We aim to assess the diagnostic effectiveness and safety of 68Ga-NOTA-Aca-BBN(7-14) PET/CT in brain gliomas.
Novelty of this study
Most clinical imaging agent studies are based on 99mTc labeling and single photon emission computed tomography (SPECT) (Van de Wiele et al., 2000, 2001; Scopinaro et al., 2002a, b). In comparison with such techniques, PET imaging is characterized by higher sensitivity and spatial resolution. To date, PET imaging agents such as FDG, amino acid derivatives, thymidine analogues, and transporter targeting probes have been used in brain tumor imaging ([Table 1] and [Table 2]). BBN-based PET imaging agents are known to be useful for GRPR-targeted tumor imaging, and in this study we will examine the use of the GRPR specific imaging agent 68Ga-NOTA-Aca-BBN(7-14) for the diagnosis of brain gliomas.
|Table 1: Characteristics of existing clinical trials on PET/CT diagnosis of brain gliomas |
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|Table 2: Clinical trials registered at ClinicalTrials.gov addressing biomarker and imaging analysis in traumatic brain injury |
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| Methods/Design|| |
This open-label clinical trial, which includes recruitment, detection, and data analysis, will be conducted at Peking Union Medical College Hospital, Beijing, China.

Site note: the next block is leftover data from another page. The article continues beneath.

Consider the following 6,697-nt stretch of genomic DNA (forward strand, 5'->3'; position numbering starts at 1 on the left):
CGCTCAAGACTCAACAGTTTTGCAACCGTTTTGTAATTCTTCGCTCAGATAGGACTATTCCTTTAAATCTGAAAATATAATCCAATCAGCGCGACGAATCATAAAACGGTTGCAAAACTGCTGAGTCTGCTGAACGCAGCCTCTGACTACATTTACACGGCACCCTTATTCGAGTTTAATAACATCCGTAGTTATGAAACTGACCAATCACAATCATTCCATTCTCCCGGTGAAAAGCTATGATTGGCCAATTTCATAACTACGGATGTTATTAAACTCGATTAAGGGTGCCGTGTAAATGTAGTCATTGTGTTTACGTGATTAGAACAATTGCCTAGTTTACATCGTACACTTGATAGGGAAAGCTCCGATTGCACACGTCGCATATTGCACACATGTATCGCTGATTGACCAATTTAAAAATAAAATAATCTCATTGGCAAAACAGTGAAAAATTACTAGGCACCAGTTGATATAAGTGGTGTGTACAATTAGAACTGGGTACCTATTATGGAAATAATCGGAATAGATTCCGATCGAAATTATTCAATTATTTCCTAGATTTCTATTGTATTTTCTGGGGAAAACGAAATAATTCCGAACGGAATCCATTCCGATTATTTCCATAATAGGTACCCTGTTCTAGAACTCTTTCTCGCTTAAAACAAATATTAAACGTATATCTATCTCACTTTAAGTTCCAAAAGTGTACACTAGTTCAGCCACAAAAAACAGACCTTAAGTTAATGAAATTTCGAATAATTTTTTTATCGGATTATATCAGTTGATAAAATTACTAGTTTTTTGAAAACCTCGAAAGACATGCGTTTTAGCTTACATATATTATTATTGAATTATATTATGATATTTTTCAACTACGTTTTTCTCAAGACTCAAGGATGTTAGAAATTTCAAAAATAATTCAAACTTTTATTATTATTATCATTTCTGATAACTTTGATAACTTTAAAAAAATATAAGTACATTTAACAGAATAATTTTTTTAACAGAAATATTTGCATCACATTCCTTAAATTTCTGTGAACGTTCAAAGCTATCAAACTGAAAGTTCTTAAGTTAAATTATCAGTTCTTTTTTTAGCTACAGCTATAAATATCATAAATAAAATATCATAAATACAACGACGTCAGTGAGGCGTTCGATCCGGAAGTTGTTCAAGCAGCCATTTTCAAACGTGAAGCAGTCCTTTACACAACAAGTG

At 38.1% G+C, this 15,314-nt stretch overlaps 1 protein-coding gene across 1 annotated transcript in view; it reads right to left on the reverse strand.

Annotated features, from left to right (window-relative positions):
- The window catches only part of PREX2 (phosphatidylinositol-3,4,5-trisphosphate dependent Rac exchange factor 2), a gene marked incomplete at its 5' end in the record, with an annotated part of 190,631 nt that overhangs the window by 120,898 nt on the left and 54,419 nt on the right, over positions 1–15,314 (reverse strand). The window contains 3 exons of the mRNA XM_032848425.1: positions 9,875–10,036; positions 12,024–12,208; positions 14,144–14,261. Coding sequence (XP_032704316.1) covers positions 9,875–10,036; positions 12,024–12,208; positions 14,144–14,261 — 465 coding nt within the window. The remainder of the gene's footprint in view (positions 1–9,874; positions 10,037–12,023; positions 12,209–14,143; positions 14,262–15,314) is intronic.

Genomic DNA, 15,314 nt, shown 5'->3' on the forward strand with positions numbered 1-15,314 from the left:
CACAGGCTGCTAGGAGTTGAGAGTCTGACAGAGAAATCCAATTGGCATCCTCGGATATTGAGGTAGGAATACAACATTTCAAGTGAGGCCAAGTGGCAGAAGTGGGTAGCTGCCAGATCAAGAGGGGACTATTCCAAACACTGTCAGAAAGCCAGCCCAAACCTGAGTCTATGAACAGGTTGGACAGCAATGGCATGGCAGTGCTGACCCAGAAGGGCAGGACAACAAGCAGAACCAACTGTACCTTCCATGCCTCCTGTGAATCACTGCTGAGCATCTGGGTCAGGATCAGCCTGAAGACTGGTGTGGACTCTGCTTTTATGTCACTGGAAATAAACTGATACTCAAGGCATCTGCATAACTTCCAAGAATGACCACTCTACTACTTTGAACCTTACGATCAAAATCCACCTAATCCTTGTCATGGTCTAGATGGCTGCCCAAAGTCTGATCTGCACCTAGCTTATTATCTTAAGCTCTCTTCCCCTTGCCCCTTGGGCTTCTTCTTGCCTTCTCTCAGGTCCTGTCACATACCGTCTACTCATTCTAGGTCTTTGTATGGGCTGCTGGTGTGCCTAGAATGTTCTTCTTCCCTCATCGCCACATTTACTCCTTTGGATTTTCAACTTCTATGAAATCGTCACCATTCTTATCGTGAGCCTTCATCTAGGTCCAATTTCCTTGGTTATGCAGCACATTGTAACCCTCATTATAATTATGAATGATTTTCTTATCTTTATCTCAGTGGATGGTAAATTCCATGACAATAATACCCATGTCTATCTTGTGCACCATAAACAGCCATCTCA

Thirty patients in suspicion of brain gliomas scheduled for tumor resection will be recruited at Peking Union Medical College Hospital in China. PET/CT examination will be performed by intravenous injection of 68Ga-NOTA-Aca-BBN(7-14). The primary outcome measure will be the standardized uptake value (SUV) of 68Ga-NOTA-Aca-BBN(7-14) in brain gliomas, and the secondary outcome measures will include the diagnostic accuracy of 68Ga-NOTA-Aca-BBN(7-14) PET/CT in brain gliomas and adverse reactions within 1 week after imaging agent injection.
The study protocol is outlined in [Figure 1].
Patients who are highly suspected to have brain glioma and who are scheduled for tumor resection at Peking Union Medical College Hospital will be enrolled into this study.
Patients will be eligible for this trial if they meet all of the following conditions: